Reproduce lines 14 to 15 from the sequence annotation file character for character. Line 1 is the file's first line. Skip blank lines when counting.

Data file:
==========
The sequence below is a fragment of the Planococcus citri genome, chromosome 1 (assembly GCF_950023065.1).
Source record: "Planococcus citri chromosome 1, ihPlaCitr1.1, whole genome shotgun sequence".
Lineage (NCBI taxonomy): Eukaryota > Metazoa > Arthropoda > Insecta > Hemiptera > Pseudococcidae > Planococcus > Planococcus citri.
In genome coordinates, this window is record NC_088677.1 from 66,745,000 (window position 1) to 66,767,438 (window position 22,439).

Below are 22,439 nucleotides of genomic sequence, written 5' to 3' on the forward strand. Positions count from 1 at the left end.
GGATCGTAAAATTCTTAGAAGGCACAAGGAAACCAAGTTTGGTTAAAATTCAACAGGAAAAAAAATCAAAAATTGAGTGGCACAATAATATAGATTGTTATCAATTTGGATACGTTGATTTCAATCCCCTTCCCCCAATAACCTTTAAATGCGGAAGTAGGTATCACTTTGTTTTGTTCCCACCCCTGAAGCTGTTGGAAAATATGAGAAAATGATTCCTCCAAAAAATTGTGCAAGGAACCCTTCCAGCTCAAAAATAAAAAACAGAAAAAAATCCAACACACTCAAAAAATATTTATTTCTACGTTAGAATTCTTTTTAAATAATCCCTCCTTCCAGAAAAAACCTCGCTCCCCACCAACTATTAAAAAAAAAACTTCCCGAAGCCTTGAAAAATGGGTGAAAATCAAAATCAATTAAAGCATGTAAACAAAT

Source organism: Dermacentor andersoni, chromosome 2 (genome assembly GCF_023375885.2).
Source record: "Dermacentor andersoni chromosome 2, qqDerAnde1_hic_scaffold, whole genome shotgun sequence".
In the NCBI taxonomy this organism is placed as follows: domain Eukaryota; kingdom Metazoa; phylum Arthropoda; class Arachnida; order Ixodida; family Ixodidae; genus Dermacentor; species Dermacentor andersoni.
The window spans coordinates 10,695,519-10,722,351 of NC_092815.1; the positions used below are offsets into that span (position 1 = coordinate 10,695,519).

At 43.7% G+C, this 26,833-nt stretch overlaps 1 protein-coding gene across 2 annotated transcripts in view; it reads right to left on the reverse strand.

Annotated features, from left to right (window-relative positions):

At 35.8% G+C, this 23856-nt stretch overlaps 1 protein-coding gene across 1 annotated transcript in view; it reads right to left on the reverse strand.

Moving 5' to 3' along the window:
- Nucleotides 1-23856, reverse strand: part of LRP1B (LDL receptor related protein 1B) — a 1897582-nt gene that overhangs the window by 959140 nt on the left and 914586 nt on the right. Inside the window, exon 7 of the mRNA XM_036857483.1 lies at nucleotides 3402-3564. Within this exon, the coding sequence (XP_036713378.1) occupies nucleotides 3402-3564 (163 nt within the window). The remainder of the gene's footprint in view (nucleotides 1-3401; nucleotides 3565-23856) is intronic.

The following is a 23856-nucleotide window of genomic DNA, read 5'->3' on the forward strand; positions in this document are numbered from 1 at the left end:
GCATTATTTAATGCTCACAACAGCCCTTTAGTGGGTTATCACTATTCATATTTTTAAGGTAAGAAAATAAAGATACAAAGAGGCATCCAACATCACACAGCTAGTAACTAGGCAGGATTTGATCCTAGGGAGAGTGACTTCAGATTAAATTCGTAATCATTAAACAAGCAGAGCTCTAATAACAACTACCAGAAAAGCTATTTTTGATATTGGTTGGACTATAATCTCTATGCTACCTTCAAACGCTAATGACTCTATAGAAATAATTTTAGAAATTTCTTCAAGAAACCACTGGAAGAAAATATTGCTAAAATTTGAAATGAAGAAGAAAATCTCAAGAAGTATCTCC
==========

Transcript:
Moving 5' to 3' along the window:
- Nucleotides 1-23856, reverse strand: part of LRP1B (LDL receptor related protein 1B) — a 1897582-nt gene that overhangs the window by 959140 nt on the left and 914586 nt on the right. Inside the window, exon 7 of the mRNA XM_036857483.1 lies at nucleotides 3402-3564. Within this exon, the coding sequence (XP_036713378.1) occupies nucleotides 3402-3564 (163 nt within the window). The remainder of the gene's footprint in view (nucleotides 1-3401; nucleotides 3565-23856) is intronic.